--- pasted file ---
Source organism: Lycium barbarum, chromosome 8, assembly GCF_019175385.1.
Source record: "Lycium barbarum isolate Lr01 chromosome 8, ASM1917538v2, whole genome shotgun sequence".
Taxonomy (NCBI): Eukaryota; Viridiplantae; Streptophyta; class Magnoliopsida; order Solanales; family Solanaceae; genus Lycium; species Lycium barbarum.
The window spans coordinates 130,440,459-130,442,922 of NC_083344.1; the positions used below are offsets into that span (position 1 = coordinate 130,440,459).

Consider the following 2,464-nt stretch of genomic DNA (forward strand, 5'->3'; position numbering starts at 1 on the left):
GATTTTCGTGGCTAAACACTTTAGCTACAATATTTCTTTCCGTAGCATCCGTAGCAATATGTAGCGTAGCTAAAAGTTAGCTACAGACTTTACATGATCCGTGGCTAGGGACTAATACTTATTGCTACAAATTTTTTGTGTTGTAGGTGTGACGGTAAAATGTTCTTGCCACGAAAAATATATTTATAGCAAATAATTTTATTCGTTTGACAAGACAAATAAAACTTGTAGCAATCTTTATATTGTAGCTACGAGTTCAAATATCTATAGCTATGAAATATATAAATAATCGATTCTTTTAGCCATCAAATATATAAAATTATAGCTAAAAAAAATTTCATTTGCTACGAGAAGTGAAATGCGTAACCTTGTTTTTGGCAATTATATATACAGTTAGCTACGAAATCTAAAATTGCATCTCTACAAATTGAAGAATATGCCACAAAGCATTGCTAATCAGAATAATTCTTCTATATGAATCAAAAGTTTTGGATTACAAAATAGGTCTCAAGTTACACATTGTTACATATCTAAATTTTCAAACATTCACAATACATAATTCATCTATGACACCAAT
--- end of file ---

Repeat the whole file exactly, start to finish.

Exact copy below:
Source organism: Lycium barbarum, chromosome 8, assembly GCF_019175385.1.
Source record: "Lycium barbarum isolate Lr01 chromosome 8, ASM1917538v2, whole genome shotgun sequence".
Taxonomy (NCBI): Eukaryota; Viridiplantae; Streptophyta; class Magnoliopsida; order Solanales; family Solanaceae; genus Lycium; species Lycium barbarum.
The window spans coordinates 130,440,459-130,442,922 of NC_083344.1; the positions used below are offsets into that span (position 1 = coordinate 130,440,459).

Consider the following 2,464-nt stretch of genomic DNA (forward strand, 5'->3'; position numbering starts at 1 on the left):
GATTTTCGTGGCTAAACACTTTAGCTACAATATTTCTTTCCGTAGCATCCGTAGCAATATGTAGCGTAGCTAAAAGTTAGCTACAGACTTTACATGATCCGTGGCTAGGGACTAATACTTATTGCTACAAATTTTTTGTGTTGTAGGTGTGACGGTAAAATGTTCTTGCCACGAAAAATATATTTATAGCAAATAATTTTATTCGTTTGACAAGACAAATAAAACTTGTAGCAATCTTTATATTGTAGCTACGAGTTCAAATATCTATAGCTATGAAATATATAAATAATCGATTCTTTTAGCCATCAAATATATAAAATTATAGCTAAAAAAAATTTCATTTGCTACGAGAAGTGAAATGCGTAACCTTGTTTTTGGCAATTATATATACAGTTAGCTACGAAATCTAAAATTGCATCTCTACAAATTGAAGAATATGCCACAAAGCATTGCTAATCAGAATAATTCTTCTATATGAATCAAAAGTTTTGGATTACAAAATAGGTCTCAAGTTACACATTGTTACATATCTAAATTTTCAAACATTCACAATACATAATTCATCTATGACACCAAT